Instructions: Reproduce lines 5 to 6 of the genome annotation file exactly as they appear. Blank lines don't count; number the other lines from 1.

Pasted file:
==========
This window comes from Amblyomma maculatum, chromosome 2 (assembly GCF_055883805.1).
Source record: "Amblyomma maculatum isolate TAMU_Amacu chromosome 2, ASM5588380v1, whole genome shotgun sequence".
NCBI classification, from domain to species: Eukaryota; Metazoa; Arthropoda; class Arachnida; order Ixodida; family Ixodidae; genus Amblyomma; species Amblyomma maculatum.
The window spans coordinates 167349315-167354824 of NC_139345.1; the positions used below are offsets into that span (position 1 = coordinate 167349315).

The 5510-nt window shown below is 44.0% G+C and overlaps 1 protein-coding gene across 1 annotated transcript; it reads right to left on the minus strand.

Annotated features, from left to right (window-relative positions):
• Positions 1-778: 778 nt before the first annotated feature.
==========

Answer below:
The 5510-nt window shown below is 44.0% G+C and overlaps 1 protein-coding gene across 1 annotated transcript; it reads right to left on the minus strand.

Annotated features, from left to right (window-relative positions):